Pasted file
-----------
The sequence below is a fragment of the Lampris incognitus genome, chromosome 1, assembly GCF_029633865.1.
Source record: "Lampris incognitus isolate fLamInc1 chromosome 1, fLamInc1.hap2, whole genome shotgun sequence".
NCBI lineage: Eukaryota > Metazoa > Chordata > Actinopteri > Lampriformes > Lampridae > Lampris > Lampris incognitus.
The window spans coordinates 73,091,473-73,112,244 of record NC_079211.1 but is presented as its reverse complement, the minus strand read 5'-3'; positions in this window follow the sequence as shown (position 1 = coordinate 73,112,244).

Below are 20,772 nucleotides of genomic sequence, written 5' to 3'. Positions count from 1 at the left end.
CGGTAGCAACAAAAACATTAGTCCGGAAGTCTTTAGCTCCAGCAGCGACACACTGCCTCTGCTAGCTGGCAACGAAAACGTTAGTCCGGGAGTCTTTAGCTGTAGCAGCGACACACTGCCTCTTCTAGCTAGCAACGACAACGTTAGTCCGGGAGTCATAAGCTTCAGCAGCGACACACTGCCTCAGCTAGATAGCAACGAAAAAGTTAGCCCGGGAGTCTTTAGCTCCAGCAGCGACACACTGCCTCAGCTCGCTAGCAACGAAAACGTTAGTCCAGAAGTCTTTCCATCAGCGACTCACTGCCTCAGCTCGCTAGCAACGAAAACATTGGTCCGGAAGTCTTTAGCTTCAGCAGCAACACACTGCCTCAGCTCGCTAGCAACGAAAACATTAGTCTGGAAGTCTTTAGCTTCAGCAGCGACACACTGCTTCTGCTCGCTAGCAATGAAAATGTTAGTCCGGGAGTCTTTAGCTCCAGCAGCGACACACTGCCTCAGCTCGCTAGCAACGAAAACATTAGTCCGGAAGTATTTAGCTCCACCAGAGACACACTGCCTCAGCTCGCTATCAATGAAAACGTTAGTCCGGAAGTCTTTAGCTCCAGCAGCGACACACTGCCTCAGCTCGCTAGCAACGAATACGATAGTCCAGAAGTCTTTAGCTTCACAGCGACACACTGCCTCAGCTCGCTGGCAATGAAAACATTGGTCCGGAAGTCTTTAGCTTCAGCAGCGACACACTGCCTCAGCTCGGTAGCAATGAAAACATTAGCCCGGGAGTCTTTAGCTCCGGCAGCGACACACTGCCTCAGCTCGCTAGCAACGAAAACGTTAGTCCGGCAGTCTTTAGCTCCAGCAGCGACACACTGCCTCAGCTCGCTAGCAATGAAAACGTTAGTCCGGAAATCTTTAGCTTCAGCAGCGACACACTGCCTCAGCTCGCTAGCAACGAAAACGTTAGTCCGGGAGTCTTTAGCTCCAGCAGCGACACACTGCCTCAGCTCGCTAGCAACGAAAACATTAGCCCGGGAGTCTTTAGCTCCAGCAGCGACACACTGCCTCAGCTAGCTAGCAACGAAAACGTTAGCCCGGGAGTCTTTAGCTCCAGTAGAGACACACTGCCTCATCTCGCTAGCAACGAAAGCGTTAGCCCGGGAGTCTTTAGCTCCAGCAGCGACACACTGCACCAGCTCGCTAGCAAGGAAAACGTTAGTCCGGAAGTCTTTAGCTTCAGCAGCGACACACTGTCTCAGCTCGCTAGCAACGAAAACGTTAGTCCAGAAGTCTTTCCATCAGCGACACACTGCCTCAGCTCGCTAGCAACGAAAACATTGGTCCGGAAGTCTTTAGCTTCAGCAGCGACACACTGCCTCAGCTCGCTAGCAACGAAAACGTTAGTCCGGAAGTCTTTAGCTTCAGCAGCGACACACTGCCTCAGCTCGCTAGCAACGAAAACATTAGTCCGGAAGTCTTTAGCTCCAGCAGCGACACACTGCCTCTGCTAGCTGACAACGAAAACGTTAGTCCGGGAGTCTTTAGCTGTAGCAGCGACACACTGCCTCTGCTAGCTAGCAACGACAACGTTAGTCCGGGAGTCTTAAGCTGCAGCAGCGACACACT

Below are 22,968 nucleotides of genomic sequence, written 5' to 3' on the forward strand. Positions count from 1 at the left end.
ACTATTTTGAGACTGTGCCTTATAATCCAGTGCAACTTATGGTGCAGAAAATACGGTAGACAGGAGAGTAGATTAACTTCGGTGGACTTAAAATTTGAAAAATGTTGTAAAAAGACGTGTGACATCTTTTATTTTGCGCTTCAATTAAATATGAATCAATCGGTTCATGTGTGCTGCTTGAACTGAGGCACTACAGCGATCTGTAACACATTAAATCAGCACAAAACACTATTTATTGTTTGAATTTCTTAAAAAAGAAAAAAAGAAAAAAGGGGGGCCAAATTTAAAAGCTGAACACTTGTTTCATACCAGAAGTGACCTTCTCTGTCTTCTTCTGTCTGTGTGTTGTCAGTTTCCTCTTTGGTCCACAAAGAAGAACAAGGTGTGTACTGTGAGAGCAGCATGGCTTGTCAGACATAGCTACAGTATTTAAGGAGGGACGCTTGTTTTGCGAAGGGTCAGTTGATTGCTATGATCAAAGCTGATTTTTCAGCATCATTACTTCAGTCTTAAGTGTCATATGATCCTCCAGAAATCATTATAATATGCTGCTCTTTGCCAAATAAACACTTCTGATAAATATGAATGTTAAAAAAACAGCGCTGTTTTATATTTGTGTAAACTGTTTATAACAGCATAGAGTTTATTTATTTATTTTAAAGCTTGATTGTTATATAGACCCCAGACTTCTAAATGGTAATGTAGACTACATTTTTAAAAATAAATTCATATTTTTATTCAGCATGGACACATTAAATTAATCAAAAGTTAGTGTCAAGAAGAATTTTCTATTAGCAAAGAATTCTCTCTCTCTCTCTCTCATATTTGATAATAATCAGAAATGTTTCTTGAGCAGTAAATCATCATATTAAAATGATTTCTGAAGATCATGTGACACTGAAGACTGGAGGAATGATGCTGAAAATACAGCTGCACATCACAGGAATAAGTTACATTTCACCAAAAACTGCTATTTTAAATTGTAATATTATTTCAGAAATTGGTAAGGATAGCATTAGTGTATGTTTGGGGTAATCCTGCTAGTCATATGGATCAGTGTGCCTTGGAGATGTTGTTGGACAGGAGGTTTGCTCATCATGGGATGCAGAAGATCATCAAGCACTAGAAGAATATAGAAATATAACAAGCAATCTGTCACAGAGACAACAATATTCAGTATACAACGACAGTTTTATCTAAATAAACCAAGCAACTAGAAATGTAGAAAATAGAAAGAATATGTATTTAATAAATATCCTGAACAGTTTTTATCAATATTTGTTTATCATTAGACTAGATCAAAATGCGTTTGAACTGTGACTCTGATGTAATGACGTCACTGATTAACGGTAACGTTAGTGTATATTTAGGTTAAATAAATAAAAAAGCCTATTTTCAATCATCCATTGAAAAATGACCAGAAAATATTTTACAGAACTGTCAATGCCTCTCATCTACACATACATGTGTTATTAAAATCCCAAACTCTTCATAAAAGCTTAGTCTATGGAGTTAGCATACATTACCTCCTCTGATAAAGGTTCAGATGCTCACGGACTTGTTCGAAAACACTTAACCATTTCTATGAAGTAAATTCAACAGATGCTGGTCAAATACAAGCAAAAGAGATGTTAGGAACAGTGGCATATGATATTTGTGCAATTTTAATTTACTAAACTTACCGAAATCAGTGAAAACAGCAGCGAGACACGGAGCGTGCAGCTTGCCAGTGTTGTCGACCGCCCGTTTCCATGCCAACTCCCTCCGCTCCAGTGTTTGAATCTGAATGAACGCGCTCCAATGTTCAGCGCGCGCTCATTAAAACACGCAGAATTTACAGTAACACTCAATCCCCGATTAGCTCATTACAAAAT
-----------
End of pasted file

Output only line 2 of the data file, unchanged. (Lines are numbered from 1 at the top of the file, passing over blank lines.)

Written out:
Source record: "Lampris incognitus isolate fLamInc1 chromosome 1, fLamInc1.hap2, whole genome shotgun sequence".